J Neurol Surg B 2014; 75 - A232
DOI: 10.1055/s-0034-1370638

Dynamics of Visual Functions in Patient with Pituitary Tumors before and after Surgery

Liliya Khisanova 1, Bakhtiyar Pashaev 1, Gulnar Vagapova 1, Valery Danilov 1, Dmitry Bochkarev 1
  • 1Kazan, RU

Object: To analyze frequency and dynamics of visual disturbances in patients with pituitary tumors before and postoperative.

Materials and Methods: A total 256 patients were operated between Februarys 2007and July 2013 in the clinic of neurological surgery of Interregional clinical diagnostic center, Kazan via transnasal approach. According to gender there were 106 males and 150 females. Patient's age was between 18–77 years, with mean age of 47,18 years.

With regard to tumor size there were: microadenoma (up to 15mm) – 49(19,14%); small adenoma(16–25mm) – 84(32,8%); mid-size adenoma (26–35mm) – 77(30%); large adenoma(36–59mm) – 46(18%). Prior to surgery and postoperatively all patients underwent ophthalmological examination including: visometry, pyrometry, byomicroscopy, tonometry (if indicated) and ophthalmoscopy. A dynamics of visual disturbances in patients with pituitary tumors was analyzed retrospectively.

Results and Discussion: Prior to surgery a chiasmal syndrome was determined in 157(61,33%) patients. Postoperatively 137(87,27%) patients showed expansion in fields of view, 15(9,56%) patients were without any changes and in 5(3,19%) cases further deterioration of fields of view was determined. In 3(1,91%) patients a chiasmal syndrome appeared after surgery. 54(21,1%) patients had a decreased visual acuity before surgery. After tumor removal 46(85,19%) patients showed visual acuity improvement, 6(11,12%) patients without any changes and 2(3,71%) patients had visual acuity impairment post surgery. In 11(4,30%) patients an eye-movement disturbance was determined. After surgery 4(36,37%) patients showed further impairment and 7(63,63%) patients had improvement. In 10(3,91%) cases a signs of increased intracranial pressure were revealed with completely resolve after surgery.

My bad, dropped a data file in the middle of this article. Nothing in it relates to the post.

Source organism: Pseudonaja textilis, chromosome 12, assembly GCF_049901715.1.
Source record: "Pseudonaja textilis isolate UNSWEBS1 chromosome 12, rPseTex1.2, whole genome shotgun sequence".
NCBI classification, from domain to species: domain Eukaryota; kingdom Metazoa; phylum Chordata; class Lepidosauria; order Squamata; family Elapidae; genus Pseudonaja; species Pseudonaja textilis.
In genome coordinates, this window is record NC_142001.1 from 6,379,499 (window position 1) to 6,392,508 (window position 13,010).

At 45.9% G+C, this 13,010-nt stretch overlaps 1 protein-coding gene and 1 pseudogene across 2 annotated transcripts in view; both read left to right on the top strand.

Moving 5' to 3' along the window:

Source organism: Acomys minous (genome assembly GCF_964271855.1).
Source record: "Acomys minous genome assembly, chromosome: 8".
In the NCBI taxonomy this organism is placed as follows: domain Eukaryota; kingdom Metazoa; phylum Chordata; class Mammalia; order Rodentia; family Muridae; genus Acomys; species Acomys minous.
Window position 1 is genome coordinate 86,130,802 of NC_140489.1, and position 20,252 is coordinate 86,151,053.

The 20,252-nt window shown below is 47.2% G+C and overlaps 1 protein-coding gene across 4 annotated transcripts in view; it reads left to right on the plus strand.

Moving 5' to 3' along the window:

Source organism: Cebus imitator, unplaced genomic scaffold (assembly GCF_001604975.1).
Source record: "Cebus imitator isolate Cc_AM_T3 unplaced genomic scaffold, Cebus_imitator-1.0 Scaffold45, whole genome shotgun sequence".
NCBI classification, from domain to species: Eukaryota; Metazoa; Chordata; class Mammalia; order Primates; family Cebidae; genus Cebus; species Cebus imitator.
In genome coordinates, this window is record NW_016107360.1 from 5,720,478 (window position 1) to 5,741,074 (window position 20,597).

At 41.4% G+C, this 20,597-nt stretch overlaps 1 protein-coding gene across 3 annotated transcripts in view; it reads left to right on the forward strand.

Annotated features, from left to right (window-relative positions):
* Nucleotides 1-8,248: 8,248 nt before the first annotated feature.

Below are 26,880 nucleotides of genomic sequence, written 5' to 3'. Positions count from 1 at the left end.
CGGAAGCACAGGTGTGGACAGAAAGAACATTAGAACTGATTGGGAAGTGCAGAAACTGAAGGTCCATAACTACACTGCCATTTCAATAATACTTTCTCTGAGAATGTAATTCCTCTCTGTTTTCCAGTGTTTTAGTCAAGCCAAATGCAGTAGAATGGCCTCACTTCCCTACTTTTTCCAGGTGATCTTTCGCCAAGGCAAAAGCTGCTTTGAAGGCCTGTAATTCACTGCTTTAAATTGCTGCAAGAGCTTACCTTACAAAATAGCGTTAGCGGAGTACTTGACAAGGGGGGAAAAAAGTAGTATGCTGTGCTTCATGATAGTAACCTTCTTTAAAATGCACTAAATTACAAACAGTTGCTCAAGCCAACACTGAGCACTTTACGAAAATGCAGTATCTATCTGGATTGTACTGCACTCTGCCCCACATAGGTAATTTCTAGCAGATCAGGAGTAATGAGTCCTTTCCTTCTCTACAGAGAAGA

Actually, late admission for surgery lowing functional outcomes in visual preserving and improvement. Among the reasons of that we can select a low level of public biological education and low circumspection in neurooncology among physicians (ophthalmologists, neurologists, endocrinologists and therapeutics) to whom patients comes in disease onset.

Conclusions: Visual disturbances were determined in 65% of patient with pituitary tumors in our series.

Recovery of visual function after surgery depends on tumor size, disease duration and grade of tumor resection.

Choice of treatment tactic in patients with pituitary tumors could be take on only by a team – ophthalmologist, endocrinologist and neurosurgeon.